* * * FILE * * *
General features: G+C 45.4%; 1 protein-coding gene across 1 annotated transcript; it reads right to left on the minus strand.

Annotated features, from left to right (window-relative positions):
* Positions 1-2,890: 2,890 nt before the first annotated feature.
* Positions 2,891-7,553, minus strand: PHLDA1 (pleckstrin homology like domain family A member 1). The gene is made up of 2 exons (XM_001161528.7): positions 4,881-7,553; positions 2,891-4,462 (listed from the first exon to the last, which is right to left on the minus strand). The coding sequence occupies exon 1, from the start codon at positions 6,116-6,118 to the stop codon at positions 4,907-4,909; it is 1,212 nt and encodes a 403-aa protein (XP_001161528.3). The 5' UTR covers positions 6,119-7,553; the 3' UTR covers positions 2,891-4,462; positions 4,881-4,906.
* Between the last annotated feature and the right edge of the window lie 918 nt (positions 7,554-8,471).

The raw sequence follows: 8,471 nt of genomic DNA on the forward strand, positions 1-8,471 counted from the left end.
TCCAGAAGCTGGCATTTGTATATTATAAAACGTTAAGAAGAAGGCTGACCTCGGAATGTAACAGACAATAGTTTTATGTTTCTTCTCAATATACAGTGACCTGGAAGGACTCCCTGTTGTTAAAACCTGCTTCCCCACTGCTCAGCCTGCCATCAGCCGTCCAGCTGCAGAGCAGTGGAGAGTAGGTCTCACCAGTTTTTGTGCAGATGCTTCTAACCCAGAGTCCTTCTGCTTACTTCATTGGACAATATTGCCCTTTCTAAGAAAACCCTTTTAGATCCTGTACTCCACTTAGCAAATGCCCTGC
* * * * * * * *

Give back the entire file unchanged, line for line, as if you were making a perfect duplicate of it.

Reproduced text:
General features: G+C 45.4%; 1 protein-coding gene across 1 annotated transcript; it reads right to left on the minus strand.

Annotated features, from left to right (window-relative positions):
* Positions 1-2,890: 2,890 nt before the first annotated feature.
* Positions 2,891-7,553, minus strand: PHLDA1 (pleckstrin homology like domain family A member 1). The gene is made up of 2 exons (XM_001161528.7): positions 4,881-7,553; positions 2,891-4,462 (listed from the first exon to the last, which is right to left on the minus strand). The coding sequence occupies exon 1, from the start codon at positions 6,116-6,118 to the stop codon at positions 4,907-4,909; it is 1,212 nt and encodes a 403-aa protein (XP_001161528.3). The 5' UTR covers positions 6,119-7,553; the 3' UTR covers positions 2,891-4,462; positions 4,881-4,906.
* Between the last annotated feature and the right edge of the window lie 918 nt (positions 7,554-8,471).

The raw sequence follows: 8,471 nt of genomic DNA on the forward strand, positions 1-8,471 counted from the left end.
TCCAGAAGCTGGCATTTGTATATTATAAAACGTTAAGAAGAAGGCTGACCTCGGAATGTAACAGACAATAGTTTTATGTTTCTTCTCAATATACAGTGACCTGGAAGGACTCCCTGTTGTTAAAACCTGCTTCCCCACTGCTCAGCCTGCCATCAGCCGTCCAGCTGCAGAGCAGTGGAGAGTAGGTCTCACCAGTTTTTGTGCAGATGCTTCTAACCCAGAGTCCTTCTGCTTACTTCATTGGACAATATTGCCCTTTCTAAGAAAACCCTTTTAGATCCTGTACTCCACTTAGCAAATGCCCTGC